GPUsing Dynamic Eye’s point-specific glare shielding sunglasses is an amazing experience.  You can do what you need to do, look where you need to look, and see what you need to see.  You no longer need to squint or tense up when you face the sun, or use the sunshade when driving.  Instead of shifting to get your eyes in the shadow of your rearview mirror, you drive comfortably, confident that your sunglasses will protect you from the sun no matter where it appears.

That said, it is rather difficult to convey the experience of seeing with Dynamic Eye glare shield sunglasses online.  Pictures of scenes with the sun glaring in the background can be taken with or without the sunglasses, but they suffer from the limitations of both the camera and the computer screen.  Neither device has anywhere close to the dynamic range of response that the human eye has.  In other words, a camera cannot record, nor can the computer screen portray, the brightness of the sun, or even oncoming headlights.

GPThe human visual system, on the other hand, does respond differently to different light levels.  If the light is bright enough, we involuntarily start to squint in response.  It can even cause us pain.  In addition, the light can scatter from the stuff in our eyes and wash out everything else we are trying to look at.  All these effects are greatly reduced by point glare shielding, since 90% or more of the glaring light never reaches your eyeball.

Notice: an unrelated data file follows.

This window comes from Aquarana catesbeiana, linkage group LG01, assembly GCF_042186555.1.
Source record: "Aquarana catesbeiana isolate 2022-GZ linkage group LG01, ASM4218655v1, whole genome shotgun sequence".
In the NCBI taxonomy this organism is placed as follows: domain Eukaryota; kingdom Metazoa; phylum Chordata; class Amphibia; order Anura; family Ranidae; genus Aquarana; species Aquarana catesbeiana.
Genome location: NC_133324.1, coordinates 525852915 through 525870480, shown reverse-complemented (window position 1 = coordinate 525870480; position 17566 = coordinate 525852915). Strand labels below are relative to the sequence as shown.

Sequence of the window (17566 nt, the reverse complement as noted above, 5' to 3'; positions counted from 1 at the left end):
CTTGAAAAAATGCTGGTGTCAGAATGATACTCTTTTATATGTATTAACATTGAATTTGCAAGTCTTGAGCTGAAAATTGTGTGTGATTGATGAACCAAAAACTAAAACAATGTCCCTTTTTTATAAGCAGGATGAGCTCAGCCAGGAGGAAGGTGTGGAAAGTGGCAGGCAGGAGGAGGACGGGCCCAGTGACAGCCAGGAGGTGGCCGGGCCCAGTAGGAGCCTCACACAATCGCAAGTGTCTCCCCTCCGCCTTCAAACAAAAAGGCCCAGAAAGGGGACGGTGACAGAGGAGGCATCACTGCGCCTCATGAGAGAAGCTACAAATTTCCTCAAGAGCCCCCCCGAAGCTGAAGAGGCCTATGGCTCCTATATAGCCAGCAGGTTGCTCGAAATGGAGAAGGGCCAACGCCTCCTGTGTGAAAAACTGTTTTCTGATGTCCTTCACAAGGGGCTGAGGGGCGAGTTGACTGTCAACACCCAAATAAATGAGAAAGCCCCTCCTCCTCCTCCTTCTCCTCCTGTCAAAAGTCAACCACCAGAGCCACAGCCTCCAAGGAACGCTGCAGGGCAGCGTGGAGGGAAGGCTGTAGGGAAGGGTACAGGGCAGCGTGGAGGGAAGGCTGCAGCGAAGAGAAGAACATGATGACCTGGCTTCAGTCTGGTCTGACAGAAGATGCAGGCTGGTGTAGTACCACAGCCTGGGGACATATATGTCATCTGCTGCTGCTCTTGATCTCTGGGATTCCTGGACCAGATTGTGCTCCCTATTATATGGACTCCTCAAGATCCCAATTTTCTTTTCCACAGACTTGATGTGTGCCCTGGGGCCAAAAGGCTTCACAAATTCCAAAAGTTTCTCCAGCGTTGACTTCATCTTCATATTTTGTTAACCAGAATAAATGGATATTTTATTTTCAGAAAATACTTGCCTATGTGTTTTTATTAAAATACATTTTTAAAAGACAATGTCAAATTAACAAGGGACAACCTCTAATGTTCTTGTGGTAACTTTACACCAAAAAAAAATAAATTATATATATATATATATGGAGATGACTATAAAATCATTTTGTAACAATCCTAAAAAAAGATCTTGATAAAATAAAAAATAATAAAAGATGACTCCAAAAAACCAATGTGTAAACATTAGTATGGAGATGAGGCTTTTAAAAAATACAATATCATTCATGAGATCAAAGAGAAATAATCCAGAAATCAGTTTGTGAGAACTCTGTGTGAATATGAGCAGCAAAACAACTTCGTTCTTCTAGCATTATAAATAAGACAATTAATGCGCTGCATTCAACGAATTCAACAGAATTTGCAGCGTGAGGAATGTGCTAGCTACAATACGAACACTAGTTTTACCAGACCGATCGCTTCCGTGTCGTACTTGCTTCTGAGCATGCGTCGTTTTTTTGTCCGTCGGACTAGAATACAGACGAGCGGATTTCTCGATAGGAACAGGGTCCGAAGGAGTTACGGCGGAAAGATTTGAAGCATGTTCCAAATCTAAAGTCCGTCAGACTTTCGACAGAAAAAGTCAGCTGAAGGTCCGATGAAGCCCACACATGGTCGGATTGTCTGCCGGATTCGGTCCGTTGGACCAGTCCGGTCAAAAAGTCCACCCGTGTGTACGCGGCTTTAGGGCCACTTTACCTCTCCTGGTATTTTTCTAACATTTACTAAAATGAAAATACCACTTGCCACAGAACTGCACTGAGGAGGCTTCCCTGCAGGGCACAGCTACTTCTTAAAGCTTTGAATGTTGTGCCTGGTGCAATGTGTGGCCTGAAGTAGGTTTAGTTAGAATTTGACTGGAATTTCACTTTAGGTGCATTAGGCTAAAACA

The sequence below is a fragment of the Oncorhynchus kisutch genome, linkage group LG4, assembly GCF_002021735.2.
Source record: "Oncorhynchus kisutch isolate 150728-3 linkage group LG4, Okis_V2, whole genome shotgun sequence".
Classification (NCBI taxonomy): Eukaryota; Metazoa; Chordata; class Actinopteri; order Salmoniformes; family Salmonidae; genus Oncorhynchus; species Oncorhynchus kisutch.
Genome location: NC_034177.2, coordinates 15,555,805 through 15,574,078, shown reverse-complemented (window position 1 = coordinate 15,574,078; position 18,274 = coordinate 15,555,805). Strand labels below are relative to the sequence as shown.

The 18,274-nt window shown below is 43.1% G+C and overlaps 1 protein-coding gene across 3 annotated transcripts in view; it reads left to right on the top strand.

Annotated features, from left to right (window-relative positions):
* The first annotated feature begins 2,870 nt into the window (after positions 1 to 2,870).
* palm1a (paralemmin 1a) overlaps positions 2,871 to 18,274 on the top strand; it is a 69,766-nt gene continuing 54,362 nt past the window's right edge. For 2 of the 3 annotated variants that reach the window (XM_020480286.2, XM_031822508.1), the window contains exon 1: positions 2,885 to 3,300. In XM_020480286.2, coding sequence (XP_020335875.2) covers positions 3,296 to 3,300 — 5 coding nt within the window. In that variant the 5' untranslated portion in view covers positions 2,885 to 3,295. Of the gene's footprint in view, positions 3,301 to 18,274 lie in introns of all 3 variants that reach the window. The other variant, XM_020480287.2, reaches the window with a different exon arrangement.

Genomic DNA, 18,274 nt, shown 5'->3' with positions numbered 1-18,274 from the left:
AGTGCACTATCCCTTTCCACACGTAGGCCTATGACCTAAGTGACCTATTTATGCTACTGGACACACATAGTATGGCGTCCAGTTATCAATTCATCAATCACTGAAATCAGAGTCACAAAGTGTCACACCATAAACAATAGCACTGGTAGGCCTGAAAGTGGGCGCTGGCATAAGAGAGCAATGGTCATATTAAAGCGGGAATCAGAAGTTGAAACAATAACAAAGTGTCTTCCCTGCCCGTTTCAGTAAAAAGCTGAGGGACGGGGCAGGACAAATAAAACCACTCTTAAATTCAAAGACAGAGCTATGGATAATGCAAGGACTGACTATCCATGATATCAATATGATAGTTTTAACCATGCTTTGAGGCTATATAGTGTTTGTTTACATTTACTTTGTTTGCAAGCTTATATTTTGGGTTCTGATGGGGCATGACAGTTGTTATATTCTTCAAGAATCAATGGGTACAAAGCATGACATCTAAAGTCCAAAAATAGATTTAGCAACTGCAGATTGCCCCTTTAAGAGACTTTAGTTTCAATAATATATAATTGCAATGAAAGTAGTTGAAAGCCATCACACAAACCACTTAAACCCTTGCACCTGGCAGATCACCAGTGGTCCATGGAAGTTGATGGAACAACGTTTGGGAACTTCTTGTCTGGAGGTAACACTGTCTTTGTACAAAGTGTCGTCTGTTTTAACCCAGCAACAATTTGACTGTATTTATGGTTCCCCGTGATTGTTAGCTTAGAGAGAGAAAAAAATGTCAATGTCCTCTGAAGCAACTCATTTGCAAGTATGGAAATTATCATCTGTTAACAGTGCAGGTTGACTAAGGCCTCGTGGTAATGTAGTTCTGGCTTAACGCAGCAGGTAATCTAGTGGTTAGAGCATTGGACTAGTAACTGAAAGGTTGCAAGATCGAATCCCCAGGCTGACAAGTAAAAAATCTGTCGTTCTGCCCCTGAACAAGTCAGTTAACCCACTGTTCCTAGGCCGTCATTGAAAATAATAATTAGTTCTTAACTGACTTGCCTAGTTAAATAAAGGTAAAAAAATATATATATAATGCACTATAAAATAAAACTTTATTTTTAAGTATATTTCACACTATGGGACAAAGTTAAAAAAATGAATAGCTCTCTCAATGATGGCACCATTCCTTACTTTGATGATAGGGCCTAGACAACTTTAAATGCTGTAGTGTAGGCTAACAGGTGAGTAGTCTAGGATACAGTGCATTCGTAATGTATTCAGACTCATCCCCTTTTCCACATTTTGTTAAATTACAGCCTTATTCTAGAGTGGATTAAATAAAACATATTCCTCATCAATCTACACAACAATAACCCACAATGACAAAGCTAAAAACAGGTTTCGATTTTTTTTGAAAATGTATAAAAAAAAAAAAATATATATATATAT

The pictures above are unmodified photographs of a glare scene through a functioning prototype with glare-shielding turned off (top) and (bottom).  Like your eye, the camera reduces its sensitivity with the full force of the sun, so it can’t see as much as when the sun is shielded.  The shielded region is the fuzzy purple surrounding the sun in the right hand photograph.  The edges are fuzzy because the camera is focused beyond the shielding spot, just as your eyes are when wearing them.

You can also see that in spite of blocking a region around the sun, the darkened region is a small portion of the total field of view.  The human eye has an even wider field of view than this camera, so the relative size of the dimmed portion is even smaller.